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I'm confused why sometimes when we look at the termination effect on a transmission line, we don't consider the overall input impedance looking into the transmission line including the load? For example, I have this: transmission line with series termination:

We say, the voltage at node A before the wave propagates down the transmission line is only 1/2 of Vin because we treat it as voltage divider of Rs and Zo (voltage at node A = Vi * Zo/(Rs + Zo)). Why in this case we are not considering the total Zin (blue, the impedance looking into the transmission line) for the voltage divider? Why do we only use Zo to form voltage divider with Rs? But, sometimes, why do we try to calculate for Zin? Thanks.

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    \$\begingroup\$ I think that's the transmission line peculiarity: when \$ R_L \$ and \$ Z_0 \$ are matched, \$ Z_{in} = Z_0 \$ . And impedances have to be matched to avoid reflections, which is indicated by a Standing Wave Ratio greater than 1. \$\endgroup\$ – user59864 Sep 18 '17 at 7:34
  • \$\begingroup\$ I can't quite tell what you are asking, but perhaps you are wondering why you need to match the characteristic impedance of a particular transmission line? Like RG-6 and RG-11 and RG-59 at 72 Ohms, but RG-8 and RG-58 at 50 ohms? If that is what you are asking then there's your answer - remember that a transmission line is like running inductors with capacitors across them all the way - which determine the transmission line characteristic impedance. Is that what you mean? \$\endgroup\$ – SDsolar Sep 18 '17 at 7:56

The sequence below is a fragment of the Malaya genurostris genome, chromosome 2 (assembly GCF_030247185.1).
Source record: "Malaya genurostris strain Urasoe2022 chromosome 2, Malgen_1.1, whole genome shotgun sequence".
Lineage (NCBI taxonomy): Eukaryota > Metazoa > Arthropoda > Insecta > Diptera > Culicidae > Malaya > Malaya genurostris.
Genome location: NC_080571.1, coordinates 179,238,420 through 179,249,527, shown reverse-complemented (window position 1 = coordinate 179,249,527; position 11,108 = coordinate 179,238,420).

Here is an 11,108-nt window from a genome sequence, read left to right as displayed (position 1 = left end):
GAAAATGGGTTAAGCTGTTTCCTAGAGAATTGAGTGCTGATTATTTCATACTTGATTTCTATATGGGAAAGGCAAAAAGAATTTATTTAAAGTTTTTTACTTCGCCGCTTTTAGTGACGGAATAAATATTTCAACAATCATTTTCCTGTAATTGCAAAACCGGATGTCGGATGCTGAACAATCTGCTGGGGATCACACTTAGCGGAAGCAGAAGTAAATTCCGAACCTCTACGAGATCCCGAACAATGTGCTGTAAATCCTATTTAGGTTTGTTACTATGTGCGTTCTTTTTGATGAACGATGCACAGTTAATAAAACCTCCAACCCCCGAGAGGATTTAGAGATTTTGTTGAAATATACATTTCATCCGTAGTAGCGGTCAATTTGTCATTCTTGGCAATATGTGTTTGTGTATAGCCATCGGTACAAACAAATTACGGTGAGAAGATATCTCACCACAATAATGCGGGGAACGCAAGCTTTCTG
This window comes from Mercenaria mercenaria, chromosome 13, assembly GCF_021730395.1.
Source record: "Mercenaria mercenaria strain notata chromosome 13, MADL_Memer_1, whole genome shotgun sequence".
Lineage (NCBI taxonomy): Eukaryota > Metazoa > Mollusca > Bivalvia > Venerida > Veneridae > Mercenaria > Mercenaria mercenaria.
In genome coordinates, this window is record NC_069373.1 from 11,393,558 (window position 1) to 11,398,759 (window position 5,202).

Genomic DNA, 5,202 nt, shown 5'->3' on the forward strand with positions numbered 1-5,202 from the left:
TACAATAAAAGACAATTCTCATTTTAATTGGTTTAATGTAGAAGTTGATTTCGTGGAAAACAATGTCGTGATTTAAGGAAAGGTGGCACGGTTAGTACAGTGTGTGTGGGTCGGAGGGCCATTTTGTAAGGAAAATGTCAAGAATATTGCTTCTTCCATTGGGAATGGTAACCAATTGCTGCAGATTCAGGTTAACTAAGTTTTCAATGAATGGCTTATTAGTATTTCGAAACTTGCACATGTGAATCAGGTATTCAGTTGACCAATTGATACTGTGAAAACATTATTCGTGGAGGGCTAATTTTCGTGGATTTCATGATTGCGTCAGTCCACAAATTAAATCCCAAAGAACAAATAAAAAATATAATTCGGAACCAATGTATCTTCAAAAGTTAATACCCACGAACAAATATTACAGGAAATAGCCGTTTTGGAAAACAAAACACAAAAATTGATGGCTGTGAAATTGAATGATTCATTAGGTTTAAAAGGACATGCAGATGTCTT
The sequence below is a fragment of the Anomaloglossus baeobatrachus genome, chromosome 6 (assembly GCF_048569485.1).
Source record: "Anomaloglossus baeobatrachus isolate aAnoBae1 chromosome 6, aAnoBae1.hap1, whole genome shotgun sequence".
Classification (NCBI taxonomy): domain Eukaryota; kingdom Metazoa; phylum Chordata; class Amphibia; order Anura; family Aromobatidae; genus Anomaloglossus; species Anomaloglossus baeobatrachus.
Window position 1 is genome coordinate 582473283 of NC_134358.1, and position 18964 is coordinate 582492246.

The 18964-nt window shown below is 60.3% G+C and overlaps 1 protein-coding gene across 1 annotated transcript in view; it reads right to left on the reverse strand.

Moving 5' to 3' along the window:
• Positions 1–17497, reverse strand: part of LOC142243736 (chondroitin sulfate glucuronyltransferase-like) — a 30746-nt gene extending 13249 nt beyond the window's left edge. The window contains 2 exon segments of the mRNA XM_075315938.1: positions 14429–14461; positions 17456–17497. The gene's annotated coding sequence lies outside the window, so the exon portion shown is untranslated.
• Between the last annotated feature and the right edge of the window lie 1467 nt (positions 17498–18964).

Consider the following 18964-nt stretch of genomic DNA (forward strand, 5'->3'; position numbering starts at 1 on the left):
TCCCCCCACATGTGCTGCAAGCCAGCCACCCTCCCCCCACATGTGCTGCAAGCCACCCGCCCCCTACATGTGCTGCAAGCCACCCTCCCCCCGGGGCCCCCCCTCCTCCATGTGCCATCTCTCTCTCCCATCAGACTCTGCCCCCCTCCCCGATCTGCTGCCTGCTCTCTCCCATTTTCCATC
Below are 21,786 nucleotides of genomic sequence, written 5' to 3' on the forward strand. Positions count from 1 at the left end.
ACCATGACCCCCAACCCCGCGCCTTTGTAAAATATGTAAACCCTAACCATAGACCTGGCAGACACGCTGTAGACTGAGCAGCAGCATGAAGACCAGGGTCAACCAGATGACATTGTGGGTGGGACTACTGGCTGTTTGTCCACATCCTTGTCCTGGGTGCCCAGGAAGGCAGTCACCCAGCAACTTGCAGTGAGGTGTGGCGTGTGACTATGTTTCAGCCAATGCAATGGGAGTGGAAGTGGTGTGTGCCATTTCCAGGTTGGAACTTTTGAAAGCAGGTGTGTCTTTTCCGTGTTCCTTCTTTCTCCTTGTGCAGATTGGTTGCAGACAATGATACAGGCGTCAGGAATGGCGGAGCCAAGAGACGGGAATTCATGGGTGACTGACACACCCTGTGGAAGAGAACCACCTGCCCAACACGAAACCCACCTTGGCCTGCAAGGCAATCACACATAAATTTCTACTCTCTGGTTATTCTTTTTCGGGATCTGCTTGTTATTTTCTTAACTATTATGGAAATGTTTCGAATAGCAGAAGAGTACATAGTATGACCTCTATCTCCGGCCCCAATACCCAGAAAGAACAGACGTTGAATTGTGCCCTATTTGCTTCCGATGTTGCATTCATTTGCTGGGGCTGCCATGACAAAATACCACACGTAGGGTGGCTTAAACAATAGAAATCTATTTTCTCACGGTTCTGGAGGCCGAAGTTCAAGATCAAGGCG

• \$\begingroup\$ Let's say Zo = 50 Ohm = series termination resistor, Rs, but my RL = 1k. Why is node A voltage calculated from Vin * Zo/(Rs+Zo) instead of Vin * Zin/(Rs+Zin) where Zin is the input impedance looking into the transmission line from the blue line I drew that will include the load resistance RL? Why do we use Zo instead of Zin to find voltage at node A before the wave propagates down the transmission line? \$\endgroup\$ – user3618703 Sep 18 '17 at 8:12